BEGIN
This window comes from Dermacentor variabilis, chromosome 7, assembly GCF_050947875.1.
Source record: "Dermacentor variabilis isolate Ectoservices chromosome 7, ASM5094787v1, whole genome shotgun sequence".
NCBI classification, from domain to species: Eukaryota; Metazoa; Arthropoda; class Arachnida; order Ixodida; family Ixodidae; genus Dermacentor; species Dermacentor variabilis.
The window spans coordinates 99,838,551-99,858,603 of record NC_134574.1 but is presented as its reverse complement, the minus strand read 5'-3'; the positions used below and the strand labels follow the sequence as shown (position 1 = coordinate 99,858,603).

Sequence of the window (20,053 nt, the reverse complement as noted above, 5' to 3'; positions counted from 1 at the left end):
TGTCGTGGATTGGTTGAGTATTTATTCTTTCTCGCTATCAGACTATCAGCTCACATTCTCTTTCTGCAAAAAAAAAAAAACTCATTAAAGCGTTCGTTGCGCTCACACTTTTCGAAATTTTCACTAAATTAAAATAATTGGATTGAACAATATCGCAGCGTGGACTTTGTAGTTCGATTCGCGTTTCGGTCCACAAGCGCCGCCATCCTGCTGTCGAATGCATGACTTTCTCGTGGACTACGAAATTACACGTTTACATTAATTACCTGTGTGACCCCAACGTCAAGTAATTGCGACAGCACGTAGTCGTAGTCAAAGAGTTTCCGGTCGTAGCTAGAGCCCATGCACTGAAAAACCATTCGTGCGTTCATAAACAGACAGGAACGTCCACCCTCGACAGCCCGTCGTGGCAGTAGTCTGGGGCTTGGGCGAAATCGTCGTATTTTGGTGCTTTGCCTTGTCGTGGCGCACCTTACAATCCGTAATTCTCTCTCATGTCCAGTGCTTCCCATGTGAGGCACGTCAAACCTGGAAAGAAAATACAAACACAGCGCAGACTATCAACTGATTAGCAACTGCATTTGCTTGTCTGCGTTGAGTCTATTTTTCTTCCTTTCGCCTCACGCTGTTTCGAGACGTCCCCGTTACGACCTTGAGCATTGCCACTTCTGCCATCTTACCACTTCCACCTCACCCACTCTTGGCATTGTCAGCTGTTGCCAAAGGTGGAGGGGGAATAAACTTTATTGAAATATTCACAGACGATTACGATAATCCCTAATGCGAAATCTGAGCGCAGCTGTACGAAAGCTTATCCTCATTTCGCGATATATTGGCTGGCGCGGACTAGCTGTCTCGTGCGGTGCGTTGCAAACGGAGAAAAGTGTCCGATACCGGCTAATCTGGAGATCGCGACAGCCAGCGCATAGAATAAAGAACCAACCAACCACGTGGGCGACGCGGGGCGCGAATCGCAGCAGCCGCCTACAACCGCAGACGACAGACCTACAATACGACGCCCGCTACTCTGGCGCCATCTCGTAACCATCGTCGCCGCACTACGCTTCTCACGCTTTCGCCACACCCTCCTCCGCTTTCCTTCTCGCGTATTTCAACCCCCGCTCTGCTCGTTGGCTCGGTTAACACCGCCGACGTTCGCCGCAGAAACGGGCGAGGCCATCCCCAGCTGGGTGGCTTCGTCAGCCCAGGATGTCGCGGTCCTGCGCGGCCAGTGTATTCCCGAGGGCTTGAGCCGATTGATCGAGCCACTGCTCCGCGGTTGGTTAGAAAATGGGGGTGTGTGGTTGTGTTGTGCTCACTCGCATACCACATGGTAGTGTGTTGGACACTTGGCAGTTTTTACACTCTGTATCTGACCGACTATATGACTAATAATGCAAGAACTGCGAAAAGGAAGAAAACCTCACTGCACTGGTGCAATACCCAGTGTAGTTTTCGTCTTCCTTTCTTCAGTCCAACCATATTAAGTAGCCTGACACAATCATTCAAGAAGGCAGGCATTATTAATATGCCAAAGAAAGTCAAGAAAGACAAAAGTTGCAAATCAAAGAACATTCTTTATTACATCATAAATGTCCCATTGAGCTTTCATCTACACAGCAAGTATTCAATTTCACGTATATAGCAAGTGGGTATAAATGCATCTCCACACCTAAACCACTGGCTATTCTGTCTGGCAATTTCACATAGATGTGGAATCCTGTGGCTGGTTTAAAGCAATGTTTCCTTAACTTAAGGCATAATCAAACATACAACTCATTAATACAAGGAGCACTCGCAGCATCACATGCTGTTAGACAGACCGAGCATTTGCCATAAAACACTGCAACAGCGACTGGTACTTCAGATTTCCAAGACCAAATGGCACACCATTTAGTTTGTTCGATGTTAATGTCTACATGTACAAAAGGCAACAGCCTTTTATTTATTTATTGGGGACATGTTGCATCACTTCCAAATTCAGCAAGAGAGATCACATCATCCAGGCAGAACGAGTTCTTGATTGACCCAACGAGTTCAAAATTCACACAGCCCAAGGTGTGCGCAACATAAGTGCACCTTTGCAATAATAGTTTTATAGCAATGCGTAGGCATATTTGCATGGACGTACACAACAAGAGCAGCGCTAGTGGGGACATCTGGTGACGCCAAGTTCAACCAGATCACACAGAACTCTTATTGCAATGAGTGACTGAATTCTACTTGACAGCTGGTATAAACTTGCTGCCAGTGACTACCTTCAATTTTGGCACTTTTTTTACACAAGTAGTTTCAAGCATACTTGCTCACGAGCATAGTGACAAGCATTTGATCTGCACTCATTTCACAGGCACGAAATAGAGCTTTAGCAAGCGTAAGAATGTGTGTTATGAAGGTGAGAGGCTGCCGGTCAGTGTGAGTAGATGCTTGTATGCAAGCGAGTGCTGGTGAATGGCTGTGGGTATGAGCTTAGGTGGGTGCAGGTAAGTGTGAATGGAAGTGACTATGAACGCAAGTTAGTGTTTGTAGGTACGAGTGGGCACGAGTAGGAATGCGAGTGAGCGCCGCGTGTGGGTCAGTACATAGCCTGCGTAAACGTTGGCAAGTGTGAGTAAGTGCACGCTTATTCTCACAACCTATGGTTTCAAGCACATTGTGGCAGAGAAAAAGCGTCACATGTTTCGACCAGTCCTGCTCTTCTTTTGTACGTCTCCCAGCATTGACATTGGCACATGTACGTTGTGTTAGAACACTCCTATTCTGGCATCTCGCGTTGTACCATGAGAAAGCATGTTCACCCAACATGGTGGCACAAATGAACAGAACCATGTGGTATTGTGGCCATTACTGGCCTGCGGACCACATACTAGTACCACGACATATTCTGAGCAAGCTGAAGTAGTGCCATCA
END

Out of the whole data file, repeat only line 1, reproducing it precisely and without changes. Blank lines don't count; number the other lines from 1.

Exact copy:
This window comes from Dermacentor variabilis, chromosome 7, assembly GCF_050947875.1.